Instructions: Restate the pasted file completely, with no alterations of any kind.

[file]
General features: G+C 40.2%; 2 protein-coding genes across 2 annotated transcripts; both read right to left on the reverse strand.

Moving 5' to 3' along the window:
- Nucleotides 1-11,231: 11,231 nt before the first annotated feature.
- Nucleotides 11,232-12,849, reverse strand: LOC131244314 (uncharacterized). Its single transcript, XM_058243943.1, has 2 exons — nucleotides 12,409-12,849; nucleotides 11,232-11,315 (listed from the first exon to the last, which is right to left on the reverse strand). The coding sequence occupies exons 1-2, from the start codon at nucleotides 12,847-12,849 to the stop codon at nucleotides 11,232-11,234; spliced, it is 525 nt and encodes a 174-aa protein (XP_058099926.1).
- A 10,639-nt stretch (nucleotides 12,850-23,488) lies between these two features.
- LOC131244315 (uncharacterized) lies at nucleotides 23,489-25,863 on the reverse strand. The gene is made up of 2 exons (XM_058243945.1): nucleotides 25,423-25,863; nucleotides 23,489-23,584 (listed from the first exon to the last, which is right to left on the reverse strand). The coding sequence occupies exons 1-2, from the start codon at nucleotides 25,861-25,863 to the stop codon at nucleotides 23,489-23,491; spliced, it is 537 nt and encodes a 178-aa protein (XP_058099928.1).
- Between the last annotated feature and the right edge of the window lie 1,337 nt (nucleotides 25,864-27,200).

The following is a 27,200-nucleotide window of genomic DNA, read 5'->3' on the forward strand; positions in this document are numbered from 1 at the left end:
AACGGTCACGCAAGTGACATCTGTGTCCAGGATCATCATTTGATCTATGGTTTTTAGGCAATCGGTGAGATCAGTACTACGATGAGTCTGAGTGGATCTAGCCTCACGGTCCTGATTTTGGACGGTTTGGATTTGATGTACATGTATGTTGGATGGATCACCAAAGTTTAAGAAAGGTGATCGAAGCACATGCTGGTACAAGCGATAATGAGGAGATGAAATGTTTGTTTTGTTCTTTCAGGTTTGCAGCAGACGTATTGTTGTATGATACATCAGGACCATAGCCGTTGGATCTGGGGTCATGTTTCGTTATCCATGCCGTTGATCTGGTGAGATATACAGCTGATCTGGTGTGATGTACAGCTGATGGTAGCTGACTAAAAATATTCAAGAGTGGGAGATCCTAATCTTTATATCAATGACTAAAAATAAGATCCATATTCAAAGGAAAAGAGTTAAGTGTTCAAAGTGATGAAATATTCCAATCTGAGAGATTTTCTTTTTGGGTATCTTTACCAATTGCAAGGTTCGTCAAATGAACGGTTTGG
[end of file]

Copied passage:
General features: G+C 40.2%; 2 protein-coding genes across 2 annotated transcripts; both read right to left on the reverse strand.

Moving 5' to 3' along the window:
- Nucleotides 1-11,231: 11,231 nt before the first annotated feature.
- Nucleotides 11,232-12,849, reverse strand: LOC131244314 (uncharacterized). Its single transcript, XM_058243943.1, has 2 exons — nucleotides 12,409-12,849; nucleotides 11,232-11,315 (listed from the first exon to the last, which is right to left on the reverse strand). The coding sequence occupies exons 1-2, from the start codon at nucleotides 12,847-12,849 to the stop codon at nucleotides 11,232-11,234; spliced, it is 525 nt and encodes a 174-aa protein (XP_058099926.1).
- A 10,639-nt stretch (nucleotides 12,850-23,488) lies between these two features.
- LOC131244315 (uncharacterized) lies at nucleotides 23,489-25,863 on the reverse strand. The gene is made up of 2 exons (XM_058243945.1): nucleotides 25,423-25,863; nucleotides 23,489-23,584 (listed from the first exon to the last, which is right to left on the reverse strand). The coding sequence occupies exons 1-2, from the start codon at nucleotides 25,861-25,863 to the stop codon at nucleotides 23,489-23,491; spliced, it is 537 nt and encodes a 178-aa protein (XP_058099928.1).
- Between the last annotated feature and the right edge of the window lie 1,337 nt (nucleotides 25,864-27,200).

The following is a 27,200-nucleotide window of genomic DNA, read 5'->3' on the forward strand; positions in this document are numbered from 1 at the left end:
AACGGTCACGCAAGTGACATCTGTGTCCAGGATCATCATTTGATCTATGGTTTTTAGGCAATCGGTGAGATCAGTACTACGATGAGTCTGAGTGGATCTAGCCTCACGGTCCTGATTTTGGACGGTTTGGATTTGATGTACATGTATGTTGGATGGATCACCAAAGTTTAAGAAAGGTGATCGAAGCACATGCTGGTACAAGCGATAATGAGGAGATGAAATGTTTGTTTTGTTCTTTCAGGTTTGCAGCAGACGTATTGTTGTATGATACATCAGGACCATAGCCGTTGGATCTGGGGTCATGTTTCGTTATCCATGCCGTTGATCTGGTGAGATATACAGCTGATCTGGTGTGATGTACAGCTGATGGTAGCTGACTAAAAATATTCAAGAGTGGGAGATCCTAATCTTTATATCAATGACTAAAAATAAGATCCATATTCAAAGGAAAAGAGTTAAGTGTTCAAAGTGATGAAATATTCCAATCTGAGAGATTTTCTTTTTGGGTATCTTTACCAATTGCAAGGTTCGTCAAATGAACGGTTTGG